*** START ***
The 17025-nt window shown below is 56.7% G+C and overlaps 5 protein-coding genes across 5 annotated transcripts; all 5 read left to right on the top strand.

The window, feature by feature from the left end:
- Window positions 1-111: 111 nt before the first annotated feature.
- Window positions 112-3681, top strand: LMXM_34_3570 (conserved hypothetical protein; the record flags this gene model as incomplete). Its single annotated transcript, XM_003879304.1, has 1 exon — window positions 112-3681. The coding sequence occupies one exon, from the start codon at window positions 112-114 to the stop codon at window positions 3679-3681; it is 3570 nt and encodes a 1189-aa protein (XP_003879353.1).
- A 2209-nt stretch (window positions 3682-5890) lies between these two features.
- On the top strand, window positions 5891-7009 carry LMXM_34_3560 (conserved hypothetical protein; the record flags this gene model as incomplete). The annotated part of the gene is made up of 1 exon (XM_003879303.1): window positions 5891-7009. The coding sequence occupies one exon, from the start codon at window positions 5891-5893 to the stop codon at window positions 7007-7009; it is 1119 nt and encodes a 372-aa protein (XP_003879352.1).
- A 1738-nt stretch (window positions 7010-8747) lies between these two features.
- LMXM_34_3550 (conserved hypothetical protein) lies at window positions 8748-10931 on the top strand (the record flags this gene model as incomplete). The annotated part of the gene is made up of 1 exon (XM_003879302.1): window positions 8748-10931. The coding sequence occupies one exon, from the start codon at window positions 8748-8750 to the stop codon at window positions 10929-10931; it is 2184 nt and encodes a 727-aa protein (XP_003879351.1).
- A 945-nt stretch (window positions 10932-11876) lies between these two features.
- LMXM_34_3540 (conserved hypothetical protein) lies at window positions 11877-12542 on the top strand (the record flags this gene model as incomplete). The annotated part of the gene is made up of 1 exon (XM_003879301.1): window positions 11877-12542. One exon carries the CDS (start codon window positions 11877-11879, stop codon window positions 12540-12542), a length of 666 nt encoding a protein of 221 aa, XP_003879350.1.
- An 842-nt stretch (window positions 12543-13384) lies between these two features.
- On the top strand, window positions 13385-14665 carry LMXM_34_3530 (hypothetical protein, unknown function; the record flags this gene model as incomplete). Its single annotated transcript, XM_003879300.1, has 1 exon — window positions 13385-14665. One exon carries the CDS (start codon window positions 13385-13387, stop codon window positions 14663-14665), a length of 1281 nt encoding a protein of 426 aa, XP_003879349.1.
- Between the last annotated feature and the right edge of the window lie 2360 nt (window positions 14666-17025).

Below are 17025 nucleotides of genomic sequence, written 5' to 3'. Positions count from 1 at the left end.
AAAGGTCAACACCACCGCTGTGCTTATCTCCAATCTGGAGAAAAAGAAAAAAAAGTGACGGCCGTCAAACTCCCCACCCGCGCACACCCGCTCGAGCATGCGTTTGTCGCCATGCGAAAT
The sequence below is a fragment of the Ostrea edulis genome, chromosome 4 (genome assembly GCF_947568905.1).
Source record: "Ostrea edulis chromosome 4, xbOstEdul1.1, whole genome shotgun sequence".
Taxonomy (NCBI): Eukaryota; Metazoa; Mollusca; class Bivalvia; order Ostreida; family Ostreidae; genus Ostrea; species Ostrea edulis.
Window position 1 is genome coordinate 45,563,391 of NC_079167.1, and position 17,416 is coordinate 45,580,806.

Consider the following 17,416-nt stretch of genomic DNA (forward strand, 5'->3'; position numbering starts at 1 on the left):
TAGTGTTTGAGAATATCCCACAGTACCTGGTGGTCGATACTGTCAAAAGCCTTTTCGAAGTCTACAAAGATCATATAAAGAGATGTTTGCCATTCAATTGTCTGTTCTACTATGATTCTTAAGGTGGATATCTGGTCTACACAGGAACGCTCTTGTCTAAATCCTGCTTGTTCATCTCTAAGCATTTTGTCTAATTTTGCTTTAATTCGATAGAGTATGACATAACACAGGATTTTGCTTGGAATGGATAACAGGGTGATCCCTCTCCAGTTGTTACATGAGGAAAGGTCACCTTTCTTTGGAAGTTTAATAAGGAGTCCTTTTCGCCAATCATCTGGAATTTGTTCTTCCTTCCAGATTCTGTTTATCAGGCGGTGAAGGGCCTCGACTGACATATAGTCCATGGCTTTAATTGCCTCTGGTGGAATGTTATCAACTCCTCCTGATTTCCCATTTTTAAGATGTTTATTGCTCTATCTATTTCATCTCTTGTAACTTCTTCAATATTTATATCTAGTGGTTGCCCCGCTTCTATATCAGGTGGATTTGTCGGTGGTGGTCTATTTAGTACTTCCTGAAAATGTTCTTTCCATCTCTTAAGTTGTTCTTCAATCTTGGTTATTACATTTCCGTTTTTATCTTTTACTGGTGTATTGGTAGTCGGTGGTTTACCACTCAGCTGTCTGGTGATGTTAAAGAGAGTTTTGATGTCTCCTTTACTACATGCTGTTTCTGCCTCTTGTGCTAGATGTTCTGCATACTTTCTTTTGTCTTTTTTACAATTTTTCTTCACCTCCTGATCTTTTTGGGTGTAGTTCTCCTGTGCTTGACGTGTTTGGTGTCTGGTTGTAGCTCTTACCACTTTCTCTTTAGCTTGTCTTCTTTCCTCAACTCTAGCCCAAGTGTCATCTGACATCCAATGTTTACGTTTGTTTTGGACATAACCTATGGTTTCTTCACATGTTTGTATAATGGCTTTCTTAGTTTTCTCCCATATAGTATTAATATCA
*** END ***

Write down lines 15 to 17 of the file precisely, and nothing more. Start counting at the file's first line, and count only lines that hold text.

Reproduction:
AAAGGTCAACACCACCGCTGTGCTTATCTCCAATCTGGAGAAAAAGAAAAAAAAGTGACGGCCGTCAAACTCCCCACCCGCGCACACCCGCTCGAGCATGCGTTTGTCGCCATGCGAAAT
The sequence below is a fragment of the Ostrea edulis genome, chromosome 4 (genome assembly GCF_947568905.1).
Source record: "Ostrea edulis chromosome 4, xbOstEdul1.1, whole genome shotgun sequence".